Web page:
The universal designated hitter will not be what ultimately solves all of the problems surrounding the New York Mets.
The designated hitter is coming to the National League. It’s an unwelcoming development, but at this point, it seems almost inevitable, so there’s no sense complaining. If the DH can bring baseball back this season, I just became the biggest DH fan there is.
A consensus seemed to form soon after the announcement though. The New York Mets were uniquely poised to take advantage of the rule change. For instance:
- On SNY’s MetsBlog, Gary Cohen says, “As much as it pains me to see any encroachment of the DH into the National League, the current truth for the Mets is that they are uniquely poised to take advantage, should this become a reality this season.”
- Jeff Todd of MLBTradeRumors writes, “Some teams could really benefit from the anticipated temporary rule change…among them, the Mets.”
- Jim Bowden of The Athletic writes, “A full-time DH rule would put the Mets in solid shape.”
Sure, the universal DH solves one problem for the Mets. But that’s the thing: it solves just a singular issue. The Mets have multiple. And while they might be the proverbial “good problems to have,” the universal DH can only do so much — and it can’t do as much as the Mets need.
The most obvious candidate to be New York’s full-time DH is Yoenis Cespedes. This doesn’t require much explanation. When healthy, Cespedes is a monster on offense, but injuries have additionally sidelined him for nearly two years. There’s no telling what his defense will look like when he finally returns to the field. Even if he can perform as a good defender, the Mets may still try to keep him healthy by using him as their DH and not pushing for his return to the outfield.
Great. Problem solved. Cespedes is back in the lineup. But now, there are other problems.
What does the outfield look like? Does J.D. Davis play left, even though he’s really not a good defensive outfielder? Or Dom Smith, even though his defense isn’t stellar either?
The Mets could solve these problems by using Smith or Davis at DH. But then, different issues arise. Can Cespedes really play the outfield? Can Robinson Cano undergo a bounce-back year? If either Smith or Davis plays DH, does the other take a seat on the bench?
Cano could DH, but what if he can’t hit anymore? He’s 37, which isn’t the best age for a career resurgence. If Cano is the DH, maybe Luis Guillorme plays second and Jeff McNeil plays third. Then, either Davis or Smith can play left field. Unless Cespedes is healthy, in which case, once again, they’ll both be on the bench.
Or McNeil plays second, Davis plays third, and Smith plays left…but then Cespedes is still an unsolved problem, Guillorme doesn’t earn regular playing time, and Cano’s aging bat still sits in the middle of the lineup.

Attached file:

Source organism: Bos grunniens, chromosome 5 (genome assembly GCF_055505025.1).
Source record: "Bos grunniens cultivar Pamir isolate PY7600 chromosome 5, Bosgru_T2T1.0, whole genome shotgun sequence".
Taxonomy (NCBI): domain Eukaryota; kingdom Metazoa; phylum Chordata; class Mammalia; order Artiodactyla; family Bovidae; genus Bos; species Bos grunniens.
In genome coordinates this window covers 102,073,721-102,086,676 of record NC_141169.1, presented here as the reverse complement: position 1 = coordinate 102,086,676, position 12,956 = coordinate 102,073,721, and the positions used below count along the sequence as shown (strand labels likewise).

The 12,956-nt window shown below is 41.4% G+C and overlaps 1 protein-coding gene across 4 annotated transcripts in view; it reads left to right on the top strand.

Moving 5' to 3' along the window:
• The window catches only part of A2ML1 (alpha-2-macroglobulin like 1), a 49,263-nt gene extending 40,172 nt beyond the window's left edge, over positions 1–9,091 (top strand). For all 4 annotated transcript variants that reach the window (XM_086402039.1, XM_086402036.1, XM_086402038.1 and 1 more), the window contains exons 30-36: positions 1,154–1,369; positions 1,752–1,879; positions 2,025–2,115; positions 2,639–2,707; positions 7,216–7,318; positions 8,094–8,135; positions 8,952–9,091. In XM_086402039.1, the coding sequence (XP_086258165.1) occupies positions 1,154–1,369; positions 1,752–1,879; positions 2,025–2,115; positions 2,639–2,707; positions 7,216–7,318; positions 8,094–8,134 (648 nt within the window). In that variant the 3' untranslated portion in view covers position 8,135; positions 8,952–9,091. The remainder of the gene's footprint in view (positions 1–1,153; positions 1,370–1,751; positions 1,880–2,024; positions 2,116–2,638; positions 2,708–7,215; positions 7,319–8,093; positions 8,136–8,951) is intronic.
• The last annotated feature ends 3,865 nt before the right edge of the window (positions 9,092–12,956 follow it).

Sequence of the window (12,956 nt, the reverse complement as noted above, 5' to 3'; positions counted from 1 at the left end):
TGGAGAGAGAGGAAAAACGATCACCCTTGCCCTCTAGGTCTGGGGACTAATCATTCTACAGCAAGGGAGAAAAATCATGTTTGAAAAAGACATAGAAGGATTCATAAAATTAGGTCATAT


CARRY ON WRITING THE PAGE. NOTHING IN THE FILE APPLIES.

The Mets’ problem is pretty simple. They employ five players whose positions are fairly locked down in Wilson Ramos, Pete Alonso, Amed Rosario, Michael Conforto, and Brandon Nimmo. Three positions are open: second base, third base, and left field. McNeil obviously needs to play every day, so he’ll see time at one of those.
That leaves two field positions and the DH spot open. To fill them, the Mets have:
- J.D. Davis, an offensive standout who, thus far, is not a good defender at any position.
- Robinson Cano, who’s 37 and was below average on offense and defense last year. Nonetheless, he makes so much money that he probably won’t just sit on the bench.
- Dom Smith, who doesn’t have a natural position besides first base but showed much offensive promise last year that he deserves at least a chance to play every day.
- Yoenis Cespedes, who’s obviously an incredibly talented player, but whose capabilities — on both offense and defense — are completely unknown at this point.
- Luis Guillorme, who’s a spectacular defender and a player who was intriguing on offense last year. Although, he probably isn’t established enough to beat out the rest of this list.
Again, this isn’t some sort of calamity for the Mets. They possess a number of options, and manager Luis Rojas could probably assemble 20 different lineup combinations capable of winning games. Who plays DH is not so much a terrible problem as it is a very difficult question with several not-so-bad answers.
What the universal DH is not, though, is some sort of savior. Yes, it’ll be helpful, as it will be for most National League teams. But it’s limited in how many problems it can solve. Adding the DH this season will allow the Mets to keep one defensive liability’s bat in the lineup while not suffering on the field. With all the uncertainty in and around the Mets roster right now, that’s not nearly enough.
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